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Luis Cerezo- Ceballos

Assistant Professor
World Languages and Cultures

  • Additional Positions at AU

    Director, Spanish Language Program
  • Dr. Cerezo designs, evaluates, and implements audiovisual technology for second language learning. He is the author of Talking to Avatars, a computerized tutor that allows students to learn Spanish by interacting with pre-filmed actors. His research investigates the effects of type of computerized practice and corrective feedback on language development, both as a product and process, and takes into consideration learner individual differences. Prof. Cerezo teaches courses in Spanish linguistics, translation, second language acquisition, language technology, and research methods.
  • Degrees

    Ph.D. (distinction), Spanish Linguistics, Georgetown University
    Ph.D. candidate, Translation, U. of Málaga
    M.S., Spanish Linguistics, Georgetown U.
    M.S., Computational Linguistics, Georgetown U.
    M.S., Machine Translation, U. of Manchester
  • Languages Spoken:

    Spanish, English, Italian, German
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  • (202) 885-6277 (Office)
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Scholarly, Creative & Professional Activities

Selected Publications

Edited Books

  •  Leow, R. P., Cerezo, L., Baralt, M. (Eds.) (in print). A Psycholinguistic Approach to Technology and Language Learning. Berlin, Germany; New York, NY: De Gruyter Mouton.

Journal Articles

  • Cerezo, L. (in print). Type and amount of Input-based practice in CALI: The revelations of a triangulated research design. Language Learning and Technology20(1).
  • Cerezo, L., Baralt, M., Suh, B. R., & Leow, R. P. (2013). Does the medium really matter in L2 development? The validity of CALL research designs. Computer Assisted Language Learning.

Book Chapters

  • Cerezo, L. (2014). Interpreting. In M. Lacorte (Ed.), The Routledge handbook of Hispanic applied linguistics. (pp. 313-331). London, UK; New York, NY: Routledge.
  • Cerezo, L. (2012). Beyond hybrid learning: A synthesis of research on e-tutors under the lens of SLA theory. In F. Rubio & J. J. Thoms (Eds.), AAUSC Volume 2012: Hybrid language teaching and learning: Exploring theoretical, pedagogical and curricular issues. (pp. 50-66). Boston, MA: Heinle, Cengage Learning.
  • Cerezo, L. (in print). Theoretical approaches to CALL research: The contributions of psycholinguistics. In R. P. Leow, L. Cerezo & M. Baralt (Eds.), A Psycholinguistic Approach to Technology and Language Learning. Berlin, Germany; New York, NY: De Gruyter Mouton.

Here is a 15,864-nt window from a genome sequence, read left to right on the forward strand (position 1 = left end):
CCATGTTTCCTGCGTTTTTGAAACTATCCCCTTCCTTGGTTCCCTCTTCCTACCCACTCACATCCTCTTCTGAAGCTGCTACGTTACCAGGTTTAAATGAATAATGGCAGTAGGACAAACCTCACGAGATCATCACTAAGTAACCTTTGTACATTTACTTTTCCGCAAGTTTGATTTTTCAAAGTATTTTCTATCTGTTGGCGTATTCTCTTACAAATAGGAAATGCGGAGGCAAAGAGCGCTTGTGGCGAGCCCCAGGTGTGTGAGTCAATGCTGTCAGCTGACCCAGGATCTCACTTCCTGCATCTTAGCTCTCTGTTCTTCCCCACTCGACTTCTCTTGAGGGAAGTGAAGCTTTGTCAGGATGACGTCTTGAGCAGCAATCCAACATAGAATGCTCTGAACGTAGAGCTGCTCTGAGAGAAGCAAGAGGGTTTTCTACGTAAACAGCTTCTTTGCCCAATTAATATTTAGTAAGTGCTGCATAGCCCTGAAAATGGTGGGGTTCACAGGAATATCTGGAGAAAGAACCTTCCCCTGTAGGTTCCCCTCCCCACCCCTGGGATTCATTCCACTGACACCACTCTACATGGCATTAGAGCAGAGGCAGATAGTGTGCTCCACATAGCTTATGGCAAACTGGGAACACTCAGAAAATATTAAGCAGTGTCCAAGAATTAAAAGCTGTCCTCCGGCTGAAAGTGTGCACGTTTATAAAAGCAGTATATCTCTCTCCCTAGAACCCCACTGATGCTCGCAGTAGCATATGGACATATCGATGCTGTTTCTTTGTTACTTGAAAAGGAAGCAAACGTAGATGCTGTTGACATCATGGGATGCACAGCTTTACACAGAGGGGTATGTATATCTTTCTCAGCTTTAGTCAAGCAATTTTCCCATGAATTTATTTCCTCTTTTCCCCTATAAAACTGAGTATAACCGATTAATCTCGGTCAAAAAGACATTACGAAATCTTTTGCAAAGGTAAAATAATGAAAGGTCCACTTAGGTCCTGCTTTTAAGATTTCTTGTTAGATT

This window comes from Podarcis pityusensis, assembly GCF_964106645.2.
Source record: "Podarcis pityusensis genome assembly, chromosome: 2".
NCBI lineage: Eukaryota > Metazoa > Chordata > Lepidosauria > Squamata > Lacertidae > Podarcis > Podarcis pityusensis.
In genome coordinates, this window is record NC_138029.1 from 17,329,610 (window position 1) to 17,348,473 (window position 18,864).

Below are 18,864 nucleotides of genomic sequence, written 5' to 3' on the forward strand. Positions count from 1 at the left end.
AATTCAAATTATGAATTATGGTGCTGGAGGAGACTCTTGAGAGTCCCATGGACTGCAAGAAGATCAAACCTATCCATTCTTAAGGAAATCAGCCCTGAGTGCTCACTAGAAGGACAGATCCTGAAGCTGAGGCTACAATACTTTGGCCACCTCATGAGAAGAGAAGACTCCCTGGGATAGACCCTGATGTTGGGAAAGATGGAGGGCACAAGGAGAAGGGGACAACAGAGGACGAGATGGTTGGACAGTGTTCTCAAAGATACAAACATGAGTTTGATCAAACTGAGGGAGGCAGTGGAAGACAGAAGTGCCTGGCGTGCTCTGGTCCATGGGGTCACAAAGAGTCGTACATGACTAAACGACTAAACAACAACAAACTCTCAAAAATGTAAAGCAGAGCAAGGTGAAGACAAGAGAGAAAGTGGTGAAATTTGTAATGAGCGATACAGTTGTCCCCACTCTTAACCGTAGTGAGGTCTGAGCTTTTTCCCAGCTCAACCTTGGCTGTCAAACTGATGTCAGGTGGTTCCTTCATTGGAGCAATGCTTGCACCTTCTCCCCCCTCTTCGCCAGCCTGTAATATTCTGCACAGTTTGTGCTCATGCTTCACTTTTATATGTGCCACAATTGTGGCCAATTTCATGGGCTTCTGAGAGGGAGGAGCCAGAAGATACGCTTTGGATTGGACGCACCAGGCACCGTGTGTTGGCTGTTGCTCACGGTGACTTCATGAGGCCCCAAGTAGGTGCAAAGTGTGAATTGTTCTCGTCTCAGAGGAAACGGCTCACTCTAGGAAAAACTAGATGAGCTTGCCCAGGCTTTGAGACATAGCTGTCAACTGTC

• Cerezo, L., Moreno, N, & Leow, R. P. (in print). Psycholinguistically motivated CALL activities. In R. P. Leow, L. Cerezo & M. Baralt (Eds.), A Psycholinguistic Approach to Technology and Language Learning. Berlin, Germany; New York, NY: De Gruyter Mouton. 

Honors, Awards, and Fellowships

       
  • 2012 Harold N. Glassman Dissertation Award in the Social Sciences, Georgetown University.
  •    
  • 2011, Teaching with Technology Award, CTRL, American University
  •    
  • 2004-09, Teaching Assistantship, Dept. of Spanish and Portuguese, Georgetown University Graduate School
  •    
  • 2000, First National Graduation Award for Academic Excellence, Spanish Ministry of Education

AU Expert

Area of Expertise: Spanish linguistics, second language acquisition, e-learning, language-teacher training, translation and interpreting, computer-aided translation

Additional Information: Luis Cerezo was born and raised in Málaga, a mini-Babel of sorts on the Spanish Mediterranean. His early interest in languages drove him to complete a BA in translation and interpreting at the University of Málaga, followed by graduate research in Germany, Italy, the United Kingdom, and the United States. Cerezo holds a PhD in Spanish Applied Linguistics from Georgetown University and is a PhD candidate in translation and interpreting at the University of Málaga. Additionally, he holds an MS in machine translation from the University of Manchester and two MS degrees from Georgetown University, in computational linguistics and Spanish applied linguistics. Cerezo has a passion for technology and visual arts and is the author of several language-learning applications and short films. In bringing these interests together, he developed Talking to Avatars,a computerized tutor that allows students to interact with prefilmed actors to learn Spanish in real-life situations. Currently, he is the director of the Spanish-Language Program at American University.
 

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